A writeup of this in the pseudocode formerly known as traditional mathematics is in section 2.3.14, p. 147 of Differential Cohomology in a Cohesive ∞-Topos. The following “exercises a) – d)” try to extract from this a core statement that should have a fairly straightforward implementation in HoTT-Coq (I hope!).

As before, this “exercise” is an exercise that I am posing myself. But also as before, it is more than likely that HoTT experts can solve this many orders of magnitudes quicker than I will. Don’t hesitate, there are plenty of further “exercises” along these lines waiting to get attention.

Exercise II a) In exericse I you found HoTT encoding of the fiber sequence

Gθ dRBGBGBG G \stackrel{\theta}{\to} \flat_{dR}\mathbf{B}G \to \flat \mathbf{B}G \to \mathbf{B}G

exhibiting the Maurer-Cartan form with values in de Rham coefficients inside the moduli ∞-stack of flat ∞-connections for a cohesive ∞-group GG.

Take now G=B nAG = \mathbf{B}^n A to be an Eilenberg-MacLane object. Then, as before, the fiber sequence continues further to the left to yield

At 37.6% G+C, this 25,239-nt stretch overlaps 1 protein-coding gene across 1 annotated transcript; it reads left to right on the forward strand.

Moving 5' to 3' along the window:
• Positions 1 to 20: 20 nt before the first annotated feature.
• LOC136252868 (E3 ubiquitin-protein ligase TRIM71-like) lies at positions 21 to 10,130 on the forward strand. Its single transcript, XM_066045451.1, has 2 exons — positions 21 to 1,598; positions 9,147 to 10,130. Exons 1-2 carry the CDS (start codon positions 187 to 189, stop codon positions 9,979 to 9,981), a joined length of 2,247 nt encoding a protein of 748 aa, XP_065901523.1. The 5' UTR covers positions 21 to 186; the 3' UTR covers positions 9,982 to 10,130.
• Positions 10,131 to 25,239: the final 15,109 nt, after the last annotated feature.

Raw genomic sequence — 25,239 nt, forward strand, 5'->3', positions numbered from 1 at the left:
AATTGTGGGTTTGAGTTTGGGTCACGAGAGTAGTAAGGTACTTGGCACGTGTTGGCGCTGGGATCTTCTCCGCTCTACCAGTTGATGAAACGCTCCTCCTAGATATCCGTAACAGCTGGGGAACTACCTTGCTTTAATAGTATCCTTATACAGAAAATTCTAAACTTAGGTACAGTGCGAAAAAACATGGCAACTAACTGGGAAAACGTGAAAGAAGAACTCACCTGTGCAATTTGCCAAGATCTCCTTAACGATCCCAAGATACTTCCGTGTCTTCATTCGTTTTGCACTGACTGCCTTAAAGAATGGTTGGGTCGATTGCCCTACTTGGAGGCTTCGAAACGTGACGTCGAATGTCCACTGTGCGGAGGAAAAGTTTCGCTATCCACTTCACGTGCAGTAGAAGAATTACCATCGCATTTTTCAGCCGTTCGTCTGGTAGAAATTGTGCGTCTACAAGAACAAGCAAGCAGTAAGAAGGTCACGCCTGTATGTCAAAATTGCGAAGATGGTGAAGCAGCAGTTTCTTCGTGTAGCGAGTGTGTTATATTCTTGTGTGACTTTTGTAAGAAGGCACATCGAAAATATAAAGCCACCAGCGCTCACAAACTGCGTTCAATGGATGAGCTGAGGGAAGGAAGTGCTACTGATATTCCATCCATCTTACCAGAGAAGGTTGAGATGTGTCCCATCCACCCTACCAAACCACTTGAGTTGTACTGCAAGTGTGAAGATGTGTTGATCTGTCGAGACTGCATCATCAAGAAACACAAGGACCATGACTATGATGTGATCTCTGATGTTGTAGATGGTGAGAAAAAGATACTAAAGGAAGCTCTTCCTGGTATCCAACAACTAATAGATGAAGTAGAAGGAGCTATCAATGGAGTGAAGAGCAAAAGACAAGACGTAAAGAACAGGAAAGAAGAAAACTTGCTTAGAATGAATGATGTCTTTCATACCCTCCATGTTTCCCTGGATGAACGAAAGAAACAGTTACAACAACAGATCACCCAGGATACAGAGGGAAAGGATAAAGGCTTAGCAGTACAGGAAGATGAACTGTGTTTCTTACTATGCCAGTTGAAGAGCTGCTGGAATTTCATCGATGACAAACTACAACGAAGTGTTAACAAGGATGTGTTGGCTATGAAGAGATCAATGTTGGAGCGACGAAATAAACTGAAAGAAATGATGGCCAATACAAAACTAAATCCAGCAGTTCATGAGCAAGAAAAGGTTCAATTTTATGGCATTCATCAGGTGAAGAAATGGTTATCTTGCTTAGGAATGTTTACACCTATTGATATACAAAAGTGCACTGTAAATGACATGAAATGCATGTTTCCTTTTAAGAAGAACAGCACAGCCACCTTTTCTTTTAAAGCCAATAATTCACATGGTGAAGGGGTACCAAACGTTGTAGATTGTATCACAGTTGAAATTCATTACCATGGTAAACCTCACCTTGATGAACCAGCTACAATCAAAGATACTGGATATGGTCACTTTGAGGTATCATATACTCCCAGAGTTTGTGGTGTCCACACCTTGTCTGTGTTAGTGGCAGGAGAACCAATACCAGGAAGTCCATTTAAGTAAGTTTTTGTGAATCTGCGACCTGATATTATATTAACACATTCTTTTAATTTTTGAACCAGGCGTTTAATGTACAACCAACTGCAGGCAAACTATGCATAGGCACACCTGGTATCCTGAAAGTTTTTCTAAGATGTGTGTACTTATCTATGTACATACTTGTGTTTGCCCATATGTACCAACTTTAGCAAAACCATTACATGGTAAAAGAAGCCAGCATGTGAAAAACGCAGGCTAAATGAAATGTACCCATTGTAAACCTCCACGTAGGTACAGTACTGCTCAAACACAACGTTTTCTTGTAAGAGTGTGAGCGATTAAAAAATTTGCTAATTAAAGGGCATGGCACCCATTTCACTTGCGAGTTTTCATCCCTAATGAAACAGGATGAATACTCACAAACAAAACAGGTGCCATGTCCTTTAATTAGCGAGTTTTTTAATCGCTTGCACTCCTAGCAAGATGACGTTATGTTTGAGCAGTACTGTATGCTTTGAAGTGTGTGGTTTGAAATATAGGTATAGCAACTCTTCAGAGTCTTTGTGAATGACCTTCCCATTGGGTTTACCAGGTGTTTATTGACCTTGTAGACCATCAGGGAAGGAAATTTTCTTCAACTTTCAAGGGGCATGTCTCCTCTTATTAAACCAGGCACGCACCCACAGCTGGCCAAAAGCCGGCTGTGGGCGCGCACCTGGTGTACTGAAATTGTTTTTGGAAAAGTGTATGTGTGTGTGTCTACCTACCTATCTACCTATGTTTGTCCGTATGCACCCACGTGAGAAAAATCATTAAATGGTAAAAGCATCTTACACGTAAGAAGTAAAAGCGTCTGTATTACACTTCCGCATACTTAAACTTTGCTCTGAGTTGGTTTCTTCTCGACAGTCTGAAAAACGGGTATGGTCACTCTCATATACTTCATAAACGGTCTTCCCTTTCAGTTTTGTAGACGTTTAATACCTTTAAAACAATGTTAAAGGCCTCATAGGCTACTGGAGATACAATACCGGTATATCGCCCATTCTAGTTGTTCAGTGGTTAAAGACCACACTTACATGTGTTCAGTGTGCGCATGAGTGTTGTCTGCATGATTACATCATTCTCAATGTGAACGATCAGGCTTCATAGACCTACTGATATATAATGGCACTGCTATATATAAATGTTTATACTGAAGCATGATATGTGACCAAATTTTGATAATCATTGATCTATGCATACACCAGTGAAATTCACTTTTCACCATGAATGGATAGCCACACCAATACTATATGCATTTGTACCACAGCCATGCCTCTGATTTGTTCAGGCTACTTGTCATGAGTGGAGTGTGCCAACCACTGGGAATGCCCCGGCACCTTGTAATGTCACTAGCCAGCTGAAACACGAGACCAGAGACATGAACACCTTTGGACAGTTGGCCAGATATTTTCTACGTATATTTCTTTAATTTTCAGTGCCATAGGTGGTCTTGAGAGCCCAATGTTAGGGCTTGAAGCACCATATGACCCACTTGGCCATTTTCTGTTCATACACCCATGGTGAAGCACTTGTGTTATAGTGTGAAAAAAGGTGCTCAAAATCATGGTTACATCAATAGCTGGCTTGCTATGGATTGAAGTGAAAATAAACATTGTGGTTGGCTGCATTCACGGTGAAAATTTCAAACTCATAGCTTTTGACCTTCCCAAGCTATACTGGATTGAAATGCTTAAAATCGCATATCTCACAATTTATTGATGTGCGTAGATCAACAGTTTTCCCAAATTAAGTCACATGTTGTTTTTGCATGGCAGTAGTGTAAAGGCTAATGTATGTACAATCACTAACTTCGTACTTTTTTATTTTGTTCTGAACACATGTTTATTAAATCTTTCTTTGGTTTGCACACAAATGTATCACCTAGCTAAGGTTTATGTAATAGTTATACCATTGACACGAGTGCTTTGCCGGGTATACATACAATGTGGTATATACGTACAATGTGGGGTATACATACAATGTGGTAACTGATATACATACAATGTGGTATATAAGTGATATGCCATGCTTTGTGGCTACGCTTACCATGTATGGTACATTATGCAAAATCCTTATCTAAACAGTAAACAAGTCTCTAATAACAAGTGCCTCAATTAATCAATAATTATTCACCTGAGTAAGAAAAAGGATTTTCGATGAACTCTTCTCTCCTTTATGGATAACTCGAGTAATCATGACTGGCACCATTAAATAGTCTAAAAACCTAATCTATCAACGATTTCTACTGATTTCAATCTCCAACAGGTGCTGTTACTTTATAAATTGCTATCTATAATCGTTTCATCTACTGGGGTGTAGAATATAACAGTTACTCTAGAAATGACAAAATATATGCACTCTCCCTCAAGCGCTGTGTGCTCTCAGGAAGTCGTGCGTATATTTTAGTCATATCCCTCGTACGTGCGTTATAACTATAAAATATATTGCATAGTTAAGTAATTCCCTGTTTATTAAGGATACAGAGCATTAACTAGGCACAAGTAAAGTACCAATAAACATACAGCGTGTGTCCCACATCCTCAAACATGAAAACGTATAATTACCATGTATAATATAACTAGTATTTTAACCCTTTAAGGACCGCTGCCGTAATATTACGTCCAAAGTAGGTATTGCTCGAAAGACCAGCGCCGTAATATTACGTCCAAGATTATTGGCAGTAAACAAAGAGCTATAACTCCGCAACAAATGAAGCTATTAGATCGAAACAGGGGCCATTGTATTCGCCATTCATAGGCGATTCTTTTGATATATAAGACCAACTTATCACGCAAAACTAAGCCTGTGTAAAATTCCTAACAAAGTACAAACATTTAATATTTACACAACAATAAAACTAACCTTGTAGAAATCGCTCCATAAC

ΩB n+1AB nAθ dRB n+1A. \Omega \flat \mathbf{B}^{n+1} A \to \mathbf{B}^n A \stackrel{\theta}{\to} \flat_{dR} \mathbf{B}^{n+1}A \to \cdots \,.

Show that \flat – being a right adjoint – commutes with forming loop space objects and thus deduce the fiber sequence

B nAB nAθ dRB n+1A. \flat \mathbf{B}^{n} A \to \mathbf{B}^{n} A \stackrel{\theta}{\to} \flat_{dR} \mathbf{B}^{n+1}A \,.

Exercise II b) Consider a morphism into dRB n+1A\flat_{dR} \mathbf{B}^{n+1}A out of a 0-truncated object, to be denoted

Ω cl n+1(,A) dRB n+1A. \Omega^{n+1}_{cl}(-,A) \to \flat_{dR} \mathbf{B}^{n+1} A \,.

For later exercises we will demand the morphism thus denoted to be an effective epimorphism. But describing effective epiness will require more work than fits into the present exercise. Since the following parts c) and d) do not yet depend on this morphism being effective epi, we can ignore it for the moment and just assume some morphism out of a 0-truncated object. Extra credit, of course, if you manage to code effective epiness nevertheless!